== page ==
I also think the powder form of cholestyramine didn't work as well as the pill form; once I started on the pill formulation, my body did a lot better.

I haven't given up fat altogether. I have the occasional bit of cheese and coffee and cereal with 2% milk, etc. I just avoid fried and other greasy foods.

My post-surgery situation was probably on the extreme side of things. I would just recommend having a plan to deal with any complications that you might run into, and have a GI specialist or surgeon who is honest about potential complications.
posted by Blazecock Pileon at 5:23 PM on May 7


Blazecock Pileon: I'm sorry you had to deal with that. I have to admit, what you had to deal with, that's the scenario that I've had in the back of my head already that's been freaking me out. I'm glad you got through it.
posted by WCityMike at 7:20 PM on May 7


I had mine out several years ago. For the first couple months post-op, I didn't deal well with fats... but after a while my body adjusted just fine. No drugs or supplements. All the butter & bacon I can stand. I trim the fat off Himself's grilled pork chop and eat it myself. I take 18% cream in my coffee. I just ate a bowl of ice cream.

Probably can't be good for me. But if I croak from fat consumption, at least I'll have lived deliciously.
posted by Mary Ellen Carter at 8:42 PM on May 7 [1 favorite]


I'm glad you got through it.

Hey, thanks — I'm not trying to freak you out about it, just relaying my experience. It's one of the most common surgeries and for most people it sounds like it goes fine. If you have any problems, I think you'll definitely be better equipped to deal with them than I was.
posted by Blazecock Pileon at 9:22 PM on May 7


I had pain in my back that wouldn't go away for a couple of years, though it would vary in intensity just enough to keep me from seeing a doctor. Finally one night it got out of hand and we went to the ER where I was really surprised to find out I had rocks in my gallbladder (my pain was on the left side, gallbladder is on the right). After some blood work, I found out the pain I was having was from pancreatitis (enzymes 4x normal, the doctor kept emphasizing), which was probably due to my ignoring the gallbladder problems so the bile backed up into my pancreas (on the left side) and hurt. I had to wait a couple of days on IV antibiotics before they'd take the gallbladder out, but they did the cholecystectomy the easy way, through three tiny incisions in my abdomen, and I went home. I took a bland and easy diet for maybe three days and then went back to regular food. I was nervous about fatty food, but not enough to keep me away from it.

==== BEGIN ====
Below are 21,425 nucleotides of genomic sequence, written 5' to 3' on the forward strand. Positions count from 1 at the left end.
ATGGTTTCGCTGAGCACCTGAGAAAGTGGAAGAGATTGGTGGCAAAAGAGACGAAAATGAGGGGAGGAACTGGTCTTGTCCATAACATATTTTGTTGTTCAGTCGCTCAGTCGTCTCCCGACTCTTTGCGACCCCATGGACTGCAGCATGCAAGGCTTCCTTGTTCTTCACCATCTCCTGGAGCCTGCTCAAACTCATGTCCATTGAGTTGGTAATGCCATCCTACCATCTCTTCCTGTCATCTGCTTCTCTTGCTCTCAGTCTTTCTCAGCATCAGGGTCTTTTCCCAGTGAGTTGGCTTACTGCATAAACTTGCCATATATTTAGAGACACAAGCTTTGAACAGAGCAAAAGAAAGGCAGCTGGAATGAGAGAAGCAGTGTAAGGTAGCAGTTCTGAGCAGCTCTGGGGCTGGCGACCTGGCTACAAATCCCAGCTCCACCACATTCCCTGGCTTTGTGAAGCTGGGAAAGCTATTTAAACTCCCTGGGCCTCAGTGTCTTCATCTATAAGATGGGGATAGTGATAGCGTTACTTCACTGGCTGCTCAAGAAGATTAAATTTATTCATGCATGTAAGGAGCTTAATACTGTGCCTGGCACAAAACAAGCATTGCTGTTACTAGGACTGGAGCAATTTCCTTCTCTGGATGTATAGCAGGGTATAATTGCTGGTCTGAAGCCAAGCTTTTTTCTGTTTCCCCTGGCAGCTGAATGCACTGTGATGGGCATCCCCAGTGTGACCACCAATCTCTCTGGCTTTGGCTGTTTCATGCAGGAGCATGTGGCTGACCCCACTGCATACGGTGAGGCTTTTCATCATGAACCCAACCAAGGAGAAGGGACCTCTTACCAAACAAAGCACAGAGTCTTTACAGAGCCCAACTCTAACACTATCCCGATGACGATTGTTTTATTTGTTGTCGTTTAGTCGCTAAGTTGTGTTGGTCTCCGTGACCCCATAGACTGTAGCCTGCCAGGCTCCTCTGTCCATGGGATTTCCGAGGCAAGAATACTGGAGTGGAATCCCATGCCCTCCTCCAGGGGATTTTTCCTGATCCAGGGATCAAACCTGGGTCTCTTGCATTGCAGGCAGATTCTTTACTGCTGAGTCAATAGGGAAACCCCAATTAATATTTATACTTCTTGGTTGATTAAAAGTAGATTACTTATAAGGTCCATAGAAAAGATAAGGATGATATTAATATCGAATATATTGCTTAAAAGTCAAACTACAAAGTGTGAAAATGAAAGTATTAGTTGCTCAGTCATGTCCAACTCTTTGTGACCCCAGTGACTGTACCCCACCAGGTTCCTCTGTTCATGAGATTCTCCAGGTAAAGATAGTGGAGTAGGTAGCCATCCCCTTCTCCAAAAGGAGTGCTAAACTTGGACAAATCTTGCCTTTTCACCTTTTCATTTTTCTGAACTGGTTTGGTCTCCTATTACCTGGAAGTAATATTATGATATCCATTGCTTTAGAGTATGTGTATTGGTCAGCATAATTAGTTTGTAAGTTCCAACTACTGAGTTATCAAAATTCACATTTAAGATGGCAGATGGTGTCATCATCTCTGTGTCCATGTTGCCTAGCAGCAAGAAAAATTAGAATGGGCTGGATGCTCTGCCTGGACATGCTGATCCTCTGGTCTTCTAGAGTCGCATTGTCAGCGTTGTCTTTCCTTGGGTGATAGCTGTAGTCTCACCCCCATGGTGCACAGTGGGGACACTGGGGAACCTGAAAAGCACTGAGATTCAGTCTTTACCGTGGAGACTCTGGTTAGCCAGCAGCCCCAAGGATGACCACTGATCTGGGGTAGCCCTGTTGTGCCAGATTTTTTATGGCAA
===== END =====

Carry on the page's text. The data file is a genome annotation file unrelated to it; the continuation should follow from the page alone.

I've had no problem whatsoever from fatty foods since, and that was eight years ago. I can eat anything. I am occasionallly constipated, occasionally have a loose-stool reaction to something I ate, and once in awhile I get the pancreatitis pain back again, but easing back to gentle, small meals for a day or two - and an occasional acidophilus capsule - keeps everything running so much smoother than it did when I had a gallbladder, it's just unbelievable.

If you've had any surgery before, you'll be surprised how easy this one is; if you haven't, you'll moan and groan for a day or two or three, but that's all. Serious surgical complications from this surgery are rare and there's no reason to fret about them - your doc will let you know if you have any special circumstances that warrant a worry-fest.

You're gonna feel better soon and be ready to celebrate! Yay!
posted by aryma at 11:06 PM on May 7


Back in 2011, there were a couple of us posting to this topic - No gall bladder

After years of dealing with post-cholecystectomy syndrome and poor medical management, user raisingsand recommended a bile salts absorber (such as Questran). For my personal experience, I had mild IBS symptoms before gall bladder removal, which could just as easily been attributed to gb dysfunction. After removal, I had severe IBS symptoms but no more gb pain attacks. Since the symptoms were so similar to IBS and doctors were generally unhelpful, I tried to treat them like IBS. My response was very similar to Blazecock Pileon. This went on for years. :(

So my point to the original poster... IF, (big if), you have issues 3 months after removal, I would strongly suggest to not waste time trying supplements, diet changes, etc. The bile salts diarrhea is very easy to distinguish and the medication is quick and reliable. There are several forms of the medication available and they are cheap with insurance at least. With these large pills, I have no reason to consider other diet tweaks. I've been taking these pills for 3 years now intermittent. I don't need as many as I did back then, but if I skip a week the symptoms will return. Take a pill and within 24 hours they're gone again. :) I wish everything in life could be solved that easily.
posted by ick at 7:04 PM on May 15


If anyone wants updates, to avoid a need to triplicate-post, please see here for updates.
posted by WCityMike at 11:28 AM on August 6